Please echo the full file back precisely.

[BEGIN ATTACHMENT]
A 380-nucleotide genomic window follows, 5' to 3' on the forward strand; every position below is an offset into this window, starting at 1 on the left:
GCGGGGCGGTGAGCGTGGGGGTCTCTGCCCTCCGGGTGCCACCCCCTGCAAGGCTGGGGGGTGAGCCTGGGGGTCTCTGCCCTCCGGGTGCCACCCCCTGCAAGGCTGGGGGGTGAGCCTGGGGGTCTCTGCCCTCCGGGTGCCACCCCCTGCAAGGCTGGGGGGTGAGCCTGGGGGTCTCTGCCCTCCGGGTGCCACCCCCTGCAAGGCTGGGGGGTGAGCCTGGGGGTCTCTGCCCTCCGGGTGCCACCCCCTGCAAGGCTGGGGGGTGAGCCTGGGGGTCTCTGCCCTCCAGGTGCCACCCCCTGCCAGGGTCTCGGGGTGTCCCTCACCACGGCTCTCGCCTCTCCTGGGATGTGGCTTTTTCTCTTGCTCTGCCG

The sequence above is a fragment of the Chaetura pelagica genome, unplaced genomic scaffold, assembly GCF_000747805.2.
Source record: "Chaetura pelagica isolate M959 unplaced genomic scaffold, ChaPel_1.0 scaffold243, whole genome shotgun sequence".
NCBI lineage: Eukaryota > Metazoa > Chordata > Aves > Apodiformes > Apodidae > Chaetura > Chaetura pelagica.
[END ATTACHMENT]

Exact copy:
A 380-nucleotide genomic window follows, 5' to 3' on the forward strand; every position below is an offset into this window, starting at 1 on the left:
GCGGGGCGGTGAGCGTGGGGGTCTCTGCCCTCCGGGTGCCACCCCCTGCAAGGCTGGGGGGTGAGCCTGGGGGTCTCTGCCCTCCGGGTGCCACCCCCTGCAAGGCTGGGGGGTGAGCCTGGGGGTCTCTGCCCTCCGGGTGCCACCCCCTGCAAGGCTGGGGGGTGAGCCTGGGGGTCTCTGCCCTCCGGGTGCCACCCCCTGCAAGGCTGGGGGGTGAGCCTGGGGGTCTCTGCCCTCCGGGTGCCACCCCCTGCAAGGCTGGGGGGTGAGCCTGGGGGTCTCTGCCCTCCAGGTGCCACCCCCTGCCAGGGTCTCGGGGTGTCCCTCACCACGGCTCTCGCCTCTCCTGGGATGTGGCTTTTTCTCTTGCTCTGCCG

The sequence above is a fragment of the Chaetura pelagica genome, unplaced genomic scaffold, assembly GCF_000747805.2.
Source record: "Chaetura pelagica isolate M959 unplaced genomic scaffold, ChaPel_1.0 scaffold243, whole genome shotgun sequence".
NCBI lineage: Eukaryota > Metazoa > Chordata > Aves > Apodiformes > Apodidae > Chaetura > Chaetura pelagica.